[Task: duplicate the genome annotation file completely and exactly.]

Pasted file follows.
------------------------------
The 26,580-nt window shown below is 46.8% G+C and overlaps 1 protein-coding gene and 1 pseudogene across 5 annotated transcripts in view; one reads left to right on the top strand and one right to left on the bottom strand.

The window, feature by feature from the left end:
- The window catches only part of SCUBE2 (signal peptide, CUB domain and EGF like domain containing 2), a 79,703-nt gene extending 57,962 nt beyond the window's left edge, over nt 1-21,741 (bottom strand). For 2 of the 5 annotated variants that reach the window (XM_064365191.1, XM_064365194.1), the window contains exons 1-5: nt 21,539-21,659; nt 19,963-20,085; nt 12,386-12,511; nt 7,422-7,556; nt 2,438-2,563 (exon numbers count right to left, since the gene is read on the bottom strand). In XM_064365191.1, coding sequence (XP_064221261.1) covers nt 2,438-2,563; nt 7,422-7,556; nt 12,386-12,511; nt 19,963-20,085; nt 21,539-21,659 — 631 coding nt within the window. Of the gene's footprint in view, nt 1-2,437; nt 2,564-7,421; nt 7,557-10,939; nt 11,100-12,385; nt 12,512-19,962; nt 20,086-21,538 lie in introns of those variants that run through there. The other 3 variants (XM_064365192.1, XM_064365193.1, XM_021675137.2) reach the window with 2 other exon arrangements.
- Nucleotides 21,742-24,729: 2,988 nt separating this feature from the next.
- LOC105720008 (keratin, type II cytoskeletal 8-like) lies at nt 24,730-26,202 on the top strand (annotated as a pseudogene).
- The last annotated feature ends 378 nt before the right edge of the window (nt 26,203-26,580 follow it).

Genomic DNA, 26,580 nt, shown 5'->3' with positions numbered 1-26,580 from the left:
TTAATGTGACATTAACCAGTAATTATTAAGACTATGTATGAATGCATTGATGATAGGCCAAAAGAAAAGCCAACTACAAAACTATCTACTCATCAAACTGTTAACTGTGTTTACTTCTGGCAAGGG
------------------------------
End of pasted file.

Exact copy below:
The 26,580-nt window shown below is 46.8% G+C and overlaps 1 protein-coding gene and 1 pseudogene across 5 annotated transcripts in view; one reads left to right on the top strand and one right to left on the bottom strand.

The window, feature by feature from the left end:
- The window catches only part of SCUBE2 (signal peptide, CUB domain and EGF like domain containing 2), a 79,703-nt gene extending 57,962 nt beyond the window's left edge, over nt 1-21,741 (bottom strand). For 2 of the 5 annotated variants that reach the window (XM_064365191.1, XM_064365194.1), the window contains exons 1-5: nt 21,539-21,659; nt 19,963-20,085; nt 12,386-12,511; nt 7,422-7,556; nt 2,438-2,563 (exon numbers count right to left, since the gene is read on the bottom strand). In XM_064365191.1, coding sequence (XP_064221261.1) covers nt 2,438-2,563; nt 7,422-7,556; nt 12,386-12,511; nt 19,963-20,085; nt 21,539-21,659 — 631 coding nt within the window. Of the gene's footprint in view, nt 1-2,437; nt 2,564-7,421; nt 7,557-10,939; nt 11,100-12,385; nt 12,512-19,962; nt 20,086-21,538 lie in introns of those variants that run through there. The other 3 variants (XM_064365192.1, XM_064365193.1, XM_021675137.2) reach the window with 2 other exon arrangements.
- Nucleotides 21,742-24,729: 2,988 nt separating this feature from the next.
- LOC105720008 (keratin, type II cytoskeletal 8-like) lies at nt 24,730-26,202 on the top strand (annotated as a pseudogene).
- The last annotated feature ends 378 nt before the right edge of the window (nt 26,203-26,580 follow it).

Genomic DNA, 26,580 nt, shown 5'->3' with positions numbered 1-26,580 from the left:
TTAATGTGACATTAACCAGTAATTATTAAGACTATGTATGAATGCATTGATGATAGGCCAAAAGAAAAGCCAACTACAAAACTATCTACTCATCAAACTGTTAACTGTGTTTACTTCTGGCAAGGG